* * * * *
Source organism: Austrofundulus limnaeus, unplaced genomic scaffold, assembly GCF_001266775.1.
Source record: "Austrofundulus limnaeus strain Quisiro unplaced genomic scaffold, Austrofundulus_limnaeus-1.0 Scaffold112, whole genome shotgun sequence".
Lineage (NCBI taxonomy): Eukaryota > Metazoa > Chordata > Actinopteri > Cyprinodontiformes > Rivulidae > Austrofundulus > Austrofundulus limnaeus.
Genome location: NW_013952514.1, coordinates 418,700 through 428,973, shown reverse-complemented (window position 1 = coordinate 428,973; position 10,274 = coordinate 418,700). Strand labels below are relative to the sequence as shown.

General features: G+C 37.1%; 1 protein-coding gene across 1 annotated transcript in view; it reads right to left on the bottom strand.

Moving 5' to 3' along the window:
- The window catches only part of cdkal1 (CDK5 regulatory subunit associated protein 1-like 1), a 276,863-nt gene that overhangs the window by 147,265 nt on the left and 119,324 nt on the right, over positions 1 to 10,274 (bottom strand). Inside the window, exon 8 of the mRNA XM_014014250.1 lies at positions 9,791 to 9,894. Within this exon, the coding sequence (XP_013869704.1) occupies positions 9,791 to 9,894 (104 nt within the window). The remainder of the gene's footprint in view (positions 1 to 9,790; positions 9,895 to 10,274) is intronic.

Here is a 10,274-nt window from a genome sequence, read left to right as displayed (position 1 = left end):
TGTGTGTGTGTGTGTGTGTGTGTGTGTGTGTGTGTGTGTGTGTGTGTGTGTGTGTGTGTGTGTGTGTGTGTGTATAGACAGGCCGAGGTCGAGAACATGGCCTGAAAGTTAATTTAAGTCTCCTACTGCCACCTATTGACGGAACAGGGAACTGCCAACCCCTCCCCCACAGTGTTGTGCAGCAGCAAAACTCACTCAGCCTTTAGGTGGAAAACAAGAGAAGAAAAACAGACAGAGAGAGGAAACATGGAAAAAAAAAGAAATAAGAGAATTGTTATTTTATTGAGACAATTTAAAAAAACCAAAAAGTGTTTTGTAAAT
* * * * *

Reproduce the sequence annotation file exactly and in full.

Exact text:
Source organism: Austrofundulus limnaeus, unplaced genomic scaffold, assembly GCF_001266775.1.
Source record: "Austrofundulus limnaeus strain Quisiro unplaced genomic scaffold, Austrofundulus_limnaeus-1.0 Scaffold112, whole genome shotgun sequence".
Lineage (NCBI taxonomy): Eukaryota > Metazoa > Chordata > Actinopteri > Cyprinodontiformes > Rivulidae > Austrofundulus > Austrofundulus limnaeus.
Genome location: NW_013952514.1, coordinates 418,700 through 428,973, shown reverse-complemented (window position 1 = coordinate 428,973; position 10,274 = coordinate 418,700). Strand labels below are relative to the sequence as shown.

General features: G+C 37.1%; 1 protein-coding gene across 1 annotated transcript in view; it reads right to left on the bottom strand.

Moving 5' to 3' along the window:
- The window catches only part of cdkal1 (CDK5 regulatory subunit associated protein 1-like 1), a 276,863-nt gene that overhangs the window by 147,265 nt on the left and 119,324 nt on the right, over positions 1 to 10,274 (bottom strand). Inside the window, exon 8 of the mRNA XM_014014250.1 lies at positions 9,791 to 9,894. Within this exon, the coding sequence (XP_013869704.1) occupies positions 9,791 to 9,894 (104 nt within the window). The remainder of the gene's footprint in view (positions 1 to 9,790; positions 9,895 to 10,274) is intronic.

Here is a 10,274-nt window from a genome sequence, read left to right as displayed (position 1 = left end):
TGTGTGTGTGTGTGTGTGTGTGTGTGTGTGTGTGTGTGTGTGTGTGTGTGTGTGTGTGTGTGTGTGTGTGTGTATAGACAGGCCGAGGTCGAGAACATGGCCTGAAAGTTAATTTAAGTCTCCTACTGCCACCTATTGACGGAACAGGGAACTGCCAACCCCTCCCCCACAGTGTTGTGCAGCAGCAAAACTCACTCAGCCTTTAGGTGGAAAACAAGAGAAGAAAAACAGACAGAGAGAGGAAACATGGAAAAAAAAAGAAATAAGAGAATTGTTATTTTATTGAGACAATTTAAAAAAACCAAAAAGTGTTTTGTAAAT